New: Protected Properties on Nogies Creek and Balsam Lake
Two new wetland properties have been donated to the Kawartha Land Trust (KLT) by Kawartha Conservation. The properties, one on Nogies Creek and one on Balsam Lake, both contain significant ecological features and provide potential natural corridors to Provincially Protected areas.
“This project has been a great example of collaboration between conservation organizations,” says KLT Executive Director John Kintare. “Wetlands are so important for drought prevention, flood protection, water quality improvement and most importantly are immensely valuable to climate resilience. Unfortunately, the properties didn’t fit the mandate of Kawartha Conservation so they were donated to KLT to ensure their permanent protection. Funding through the National Heritage Conservation Program covered the costs of the project allowing KLT to accept the donation of land and add them to a growing conservation boom in the Kawarthas.”
Watch a video about these properties:
Nogies Creek Property
This 100-acre property sits six km north of the mouth of Nogies Creek and is only accessible by water.
The property has been identified by the Kawarthas Naturally Connected Preferred Scenario as an important piece of our natural landscape. The Preferred Scenario is a tool using the best available conservation science. It assists with identifying ecologically significant land in the natural landscape.
The property includes significant ecological features and is a potential corridor between the Kawartha Highlands Provincial Park and the Queen Elizabeth Wildlands Provincial Park. It is directly adjacent to Crown land and the Ministry of Northern Development and Mines, Natural Resources and Forestry’s Nogies Creek Fish Sanctuary.
There is some evidence of human activities such as ATV trails, deer feeding stations and garbage on the property, but because it is adjacent to Crown land the threats to the ecosystem are minimal.
From an ecological perspective, the ecosystems on the property are varied and in good health with mature forest stands and wetlands, healthy plant life growing beneath the forest canopy, and mixed habitat types.
These habitat types provide a mixture of interior forest, edge, and wetland ecosystems and are used by permanent and migratory species including species at risk and species of interest.
Species at risk and other wildlife have been observed here including Eastern Wood-Pewee, Black Ash trees, moose, black bears, and white-tailed deer.
The property contains several types of ecosystems including mixed dry forest, mixed fresh/moist forests, and wetlands. The land includes dry mixed forests dominated by oak, maple, and hemlock species in the south, fresh mixed forests dominated by maple, birch, ash, and cedar in the central portion, and finally mixed treed/open wetlands in the north.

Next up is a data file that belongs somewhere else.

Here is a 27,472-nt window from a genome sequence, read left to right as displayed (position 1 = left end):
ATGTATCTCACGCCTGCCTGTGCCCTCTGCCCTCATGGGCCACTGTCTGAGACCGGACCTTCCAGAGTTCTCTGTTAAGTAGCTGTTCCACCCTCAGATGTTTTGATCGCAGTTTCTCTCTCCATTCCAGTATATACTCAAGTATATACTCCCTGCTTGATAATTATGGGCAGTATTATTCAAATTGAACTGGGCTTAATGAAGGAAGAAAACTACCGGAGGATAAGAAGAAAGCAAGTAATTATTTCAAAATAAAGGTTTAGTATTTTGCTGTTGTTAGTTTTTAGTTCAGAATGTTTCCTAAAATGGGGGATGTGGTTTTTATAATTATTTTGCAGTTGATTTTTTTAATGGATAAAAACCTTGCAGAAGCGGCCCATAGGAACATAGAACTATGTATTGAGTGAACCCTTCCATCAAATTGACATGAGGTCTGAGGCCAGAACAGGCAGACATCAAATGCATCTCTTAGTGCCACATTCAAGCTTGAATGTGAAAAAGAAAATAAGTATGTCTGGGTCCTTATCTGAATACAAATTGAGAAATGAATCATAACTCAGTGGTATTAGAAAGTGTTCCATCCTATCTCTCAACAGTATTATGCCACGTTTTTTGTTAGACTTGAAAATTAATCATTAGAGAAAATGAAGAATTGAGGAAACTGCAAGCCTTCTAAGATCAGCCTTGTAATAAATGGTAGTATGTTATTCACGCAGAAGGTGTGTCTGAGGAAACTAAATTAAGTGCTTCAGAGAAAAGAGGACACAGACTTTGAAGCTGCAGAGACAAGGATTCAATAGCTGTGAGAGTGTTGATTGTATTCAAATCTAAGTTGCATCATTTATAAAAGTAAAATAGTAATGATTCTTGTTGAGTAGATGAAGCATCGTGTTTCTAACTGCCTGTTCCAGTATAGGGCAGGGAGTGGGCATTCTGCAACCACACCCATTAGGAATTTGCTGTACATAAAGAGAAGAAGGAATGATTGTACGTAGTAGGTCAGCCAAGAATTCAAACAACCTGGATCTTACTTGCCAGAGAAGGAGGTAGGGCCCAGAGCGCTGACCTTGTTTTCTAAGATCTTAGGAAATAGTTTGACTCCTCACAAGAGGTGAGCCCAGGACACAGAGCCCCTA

Balsam Lake Property
This 72-acre property sits within a Provincially Significant Wetland (PSW) and provides excellent habitat for rare and at-risk species.
It is located on Balsam lake and is entirely within the Balsam Lake South Bay PSW. It borders Elm Tree Road to the west and Balsam Lake to the east approximately nine km southwest of Kirkfield and 12 km west of Fenelon Falls.
The parcel includes 450 metres of natural shoreline along Balsam Lake. It is close to other properties that are protected by the KLT including the Fell Wetland, Jones Woodlot, and Cation Wildlife Preserve properties.
The property is a patchwork of shallow slow-moving watercourses and temporary water bodies that weave through three different types of wetland ecosystems. The most distinguishable ecosystem is a cattail marsh that abuts Balsam Lake and slowly transitions into treed swamp ecosystems that are found on the rest of the property.
Extensive surveys have established that the property is in good overall health and is home to many native species and a few invasive species.
Notable species found here include the Eastern Wood Peewee, common Snapping Turtles, and Black Ash trees. The property has also been identified by the Ministry of Northern Development and Mines, Natural Resources, and Forestry as significant wildlife habitat (a deer winter yard).
Most of the property is identified by the Kawarthas Naturally Connected Collaborative which is an indication of its importance as a core ecological feature that links natural heritage systems.
The Government of Canada’s Natural Heritage Conservation Program (NHCP) is a unique public-private partnership to support new protected and conserved areas by securing private lands and private interests in lands. The program is managed by the Nature Conservancy of Canada (NCC). Federal funds invested in the program are matched with contributions raised by NCC and its partners, Ducks Unlimited Canada and the country’s land trust community.
Le Programme de conservation du patrimoine naturel (PCPN) du Gouvernement du Canada est un partenariat public-privé unique destiné à appuyer la création de nouvelles aires protégées et conservées grâce à l’acquisition de terres privées ou de droits sur ces dernières. Le programme est administré par Conservation de la nature Canada (CNC). Les fonds investis par le gouvernement fédéral dans le programme sont bonifiés par des contributions de contrepartie amassées par CNC et ses partenaires, Canards Illimités Canada et la communauté des organismes de conservation du Canada.